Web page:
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Food News

12th Feb 2021

The Dublin chef who’s helping people to recreate the restaurant experience at home

James Fenton

Throughout the pandemic, those in the hospitality trade have had to come up with alternative ways to share their creations with the public.

With restaurants closed for large parts of 2020, and looking likely to remain shut for some time to come, the challenges faced by Dublin’s chefs have been stark. For so long, they have been at the centre of the Dublin social scene but in a world where everyone is locked down in their homes, they are largely robbed of their main outlet for showcasing their talents.

Since last March, many chefs have had to pivot in order to adapt to coronavirus restrictions and one of those is Colin Brogan, who works at Spitalfields in Dublin 8.

Like countless others in the industry, the pandemic’s impact on Colin’s livelihood cannot be understated. Faced with a prolonged spell out of work, he decided to try something new that would help fill up his own time during those long days out of the restaurant, as well as allows Dubliners to taste his high-quality culinary creations home.

The result was CQD, a service that provides a wide range of dishes straight from Colin’s kitchen, and during a chat with Lovin Dublin, the Castleknock man said: “I decided to start CQ Dining to keep myself busy at first, as it wasn’t clear when restaurants could resume as normal.The desire for good food in Dublin has always been there and this won’t disappear because of lockdown.”

Colin delivers to residents of Clancy Quay in Dublin and aims to provide a wide range of dishes to cater for different tastes and different times of the year. “I try to make my menu appealing to lots of people,” he says. “It’s a mix of well-loved Irish classics but I also like the idea of introducing people to new flavours that they may not have experienced before. I base the menu around what is in season, the quality of the ingredients speak for themselves. Each week, the menu offers four courses plus bread and petit fours.”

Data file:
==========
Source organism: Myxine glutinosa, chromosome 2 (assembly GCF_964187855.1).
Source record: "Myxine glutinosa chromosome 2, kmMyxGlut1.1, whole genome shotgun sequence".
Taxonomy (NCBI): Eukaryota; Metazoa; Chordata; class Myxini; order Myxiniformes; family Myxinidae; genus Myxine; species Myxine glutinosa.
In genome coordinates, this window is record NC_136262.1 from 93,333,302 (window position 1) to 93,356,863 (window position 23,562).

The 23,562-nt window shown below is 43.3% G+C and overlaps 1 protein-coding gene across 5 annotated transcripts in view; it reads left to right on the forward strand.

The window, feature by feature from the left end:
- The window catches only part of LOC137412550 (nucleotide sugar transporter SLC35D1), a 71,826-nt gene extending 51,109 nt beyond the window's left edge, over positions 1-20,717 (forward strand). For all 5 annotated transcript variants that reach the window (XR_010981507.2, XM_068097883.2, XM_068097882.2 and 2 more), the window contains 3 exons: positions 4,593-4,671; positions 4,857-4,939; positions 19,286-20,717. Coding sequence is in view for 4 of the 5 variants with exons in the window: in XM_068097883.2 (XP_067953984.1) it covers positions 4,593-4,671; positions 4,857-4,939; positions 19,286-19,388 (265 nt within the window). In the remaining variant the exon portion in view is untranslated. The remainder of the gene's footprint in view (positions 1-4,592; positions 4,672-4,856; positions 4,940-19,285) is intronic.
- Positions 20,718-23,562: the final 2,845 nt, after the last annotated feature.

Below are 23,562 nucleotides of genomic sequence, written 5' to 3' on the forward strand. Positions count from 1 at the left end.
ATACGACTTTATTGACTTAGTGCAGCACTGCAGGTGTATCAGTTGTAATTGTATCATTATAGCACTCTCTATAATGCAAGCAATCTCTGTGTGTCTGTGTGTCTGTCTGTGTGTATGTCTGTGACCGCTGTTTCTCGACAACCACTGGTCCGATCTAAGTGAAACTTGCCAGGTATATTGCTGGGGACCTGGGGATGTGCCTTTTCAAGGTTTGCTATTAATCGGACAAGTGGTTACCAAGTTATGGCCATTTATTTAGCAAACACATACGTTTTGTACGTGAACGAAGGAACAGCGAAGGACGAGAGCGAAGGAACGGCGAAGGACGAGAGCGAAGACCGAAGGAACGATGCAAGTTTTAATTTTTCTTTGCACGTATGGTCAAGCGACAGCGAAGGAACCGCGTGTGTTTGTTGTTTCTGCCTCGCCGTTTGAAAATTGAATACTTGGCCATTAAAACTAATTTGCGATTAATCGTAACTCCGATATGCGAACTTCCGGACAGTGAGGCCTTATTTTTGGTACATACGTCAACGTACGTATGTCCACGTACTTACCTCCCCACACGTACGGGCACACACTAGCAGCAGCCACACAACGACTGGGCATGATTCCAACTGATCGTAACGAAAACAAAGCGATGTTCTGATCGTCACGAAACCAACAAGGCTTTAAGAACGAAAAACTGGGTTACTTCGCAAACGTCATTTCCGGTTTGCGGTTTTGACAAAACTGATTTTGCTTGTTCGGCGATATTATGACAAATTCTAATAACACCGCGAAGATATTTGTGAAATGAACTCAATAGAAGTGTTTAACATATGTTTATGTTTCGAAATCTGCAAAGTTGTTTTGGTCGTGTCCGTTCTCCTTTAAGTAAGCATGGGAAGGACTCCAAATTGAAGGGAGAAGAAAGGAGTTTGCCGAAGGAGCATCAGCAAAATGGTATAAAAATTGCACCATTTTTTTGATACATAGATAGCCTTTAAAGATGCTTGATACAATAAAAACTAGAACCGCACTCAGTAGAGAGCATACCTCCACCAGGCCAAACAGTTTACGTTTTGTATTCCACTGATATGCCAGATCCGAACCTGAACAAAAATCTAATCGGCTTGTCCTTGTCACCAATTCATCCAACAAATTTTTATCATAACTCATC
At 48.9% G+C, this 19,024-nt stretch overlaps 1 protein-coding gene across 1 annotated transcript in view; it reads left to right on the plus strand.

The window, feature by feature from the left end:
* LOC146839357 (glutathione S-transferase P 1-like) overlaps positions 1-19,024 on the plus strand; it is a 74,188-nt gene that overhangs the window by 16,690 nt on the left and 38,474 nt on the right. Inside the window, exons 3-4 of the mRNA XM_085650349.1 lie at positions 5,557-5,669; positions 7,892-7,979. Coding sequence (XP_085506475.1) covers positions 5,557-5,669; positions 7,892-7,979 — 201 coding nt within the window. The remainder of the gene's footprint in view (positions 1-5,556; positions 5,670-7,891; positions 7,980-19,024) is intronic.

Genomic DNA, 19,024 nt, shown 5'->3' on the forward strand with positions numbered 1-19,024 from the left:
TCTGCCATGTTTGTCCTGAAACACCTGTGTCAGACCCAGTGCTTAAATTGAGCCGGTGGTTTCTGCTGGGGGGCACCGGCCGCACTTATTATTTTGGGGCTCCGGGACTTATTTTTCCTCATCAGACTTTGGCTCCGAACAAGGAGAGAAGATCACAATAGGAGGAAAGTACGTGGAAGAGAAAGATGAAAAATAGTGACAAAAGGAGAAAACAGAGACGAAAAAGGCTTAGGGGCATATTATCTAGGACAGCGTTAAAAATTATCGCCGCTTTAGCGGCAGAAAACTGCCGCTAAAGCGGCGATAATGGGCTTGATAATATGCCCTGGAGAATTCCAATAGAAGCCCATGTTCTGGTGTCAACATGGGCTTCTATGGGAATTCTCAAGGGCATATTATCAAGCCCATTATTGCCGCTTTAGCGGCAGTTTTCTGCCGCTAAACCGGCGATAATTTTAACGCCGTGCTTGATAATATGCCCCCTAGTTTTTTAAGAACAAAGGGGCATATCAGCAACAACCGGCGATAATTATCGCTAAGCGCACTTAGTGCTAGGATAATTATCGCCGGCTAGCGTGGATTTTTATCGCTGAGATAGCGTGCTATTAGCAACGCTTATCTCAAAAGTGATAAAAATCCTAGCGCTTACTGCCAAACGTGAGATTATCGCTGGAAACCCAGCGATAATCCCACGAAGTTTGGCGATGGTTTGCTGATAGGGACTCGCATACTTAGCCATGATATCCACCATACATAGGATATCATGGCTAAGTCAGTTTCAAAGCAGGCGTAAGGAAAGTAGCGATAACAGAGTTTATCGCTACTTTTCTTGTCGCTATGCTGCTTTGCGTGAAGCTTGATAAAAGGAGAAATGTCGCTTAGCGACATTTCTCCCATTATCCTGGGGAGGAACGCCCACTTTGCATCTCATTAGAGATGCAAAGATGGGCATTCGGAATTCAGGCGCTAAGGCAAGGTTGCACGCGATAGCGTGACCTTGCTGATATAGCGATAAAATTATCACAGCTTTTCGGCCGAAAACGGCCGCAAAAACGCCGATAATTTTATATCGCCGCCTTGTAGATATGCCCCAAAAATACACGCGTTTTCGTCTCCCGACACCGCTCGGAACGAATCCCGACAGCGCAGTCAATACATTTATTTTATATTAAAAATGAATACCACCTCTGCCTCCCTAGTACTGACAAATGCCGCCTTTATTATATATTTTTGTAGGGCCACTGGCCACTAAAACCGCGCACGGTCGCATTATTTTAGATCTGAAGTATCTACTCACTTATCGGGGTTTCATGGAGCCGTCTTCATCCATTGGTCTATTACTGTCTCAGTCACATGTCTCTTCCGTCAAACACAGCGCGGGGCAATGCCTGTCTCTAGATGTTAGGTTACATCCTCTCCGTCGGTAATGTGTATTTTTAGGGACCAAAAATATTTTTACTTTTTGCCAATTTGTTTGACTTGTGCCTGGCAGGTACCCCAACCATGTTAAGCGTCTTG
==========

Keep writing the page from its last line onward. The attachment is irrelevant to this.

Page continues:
The response has been very positive so far, as Colin explains: “The customers really enjoy reading the menu and plating the food. It’s the best feeling when a customer tells me how much they enjoyed the meal. I’ve also provided food for a couple of small weddings. This is really special, as it is already a hard time for any couple to plan and arrange, so I’m glad I can contribute in some small way.”

While Colin has been able to branch out into something new, he is under no illusions as to hard it will be for the hospitality trade to get back on its feet. With the Government looking likely to extend Level 5 restrictions until Easter at least, Colin hopes that the industry will be provided with clarity sooner rather than later.  “The hospitality industry in general has faced a really difficult year, as did many other sectors,” he says. “It won’t be an easy road to get back to normal. If people remain working from home, this will greatly impact regular business for many places, without the lunch time regulars. I think we will have to be ready to adapt to whatever happens. It is important that we start to get the same level of support and clarity from the Government, as they have been offering to other sectors.”

Tough times indeed for the hospitality trade and Colin’s endeavours show the importance of adapting, for those who are able to. As he said, it will be a tough road but Dublin needs its hospitality trade and Dubliners need good food and the whole restaurant experience.

In the meantime, if you’re a Clancy Quay resident, you can check out CQD  on Instagram here. Food is also available for collection for those within the 5km limit. The boxes are available from Thursday to Saturday, with pickup or drop off between 4pm and 7pm.

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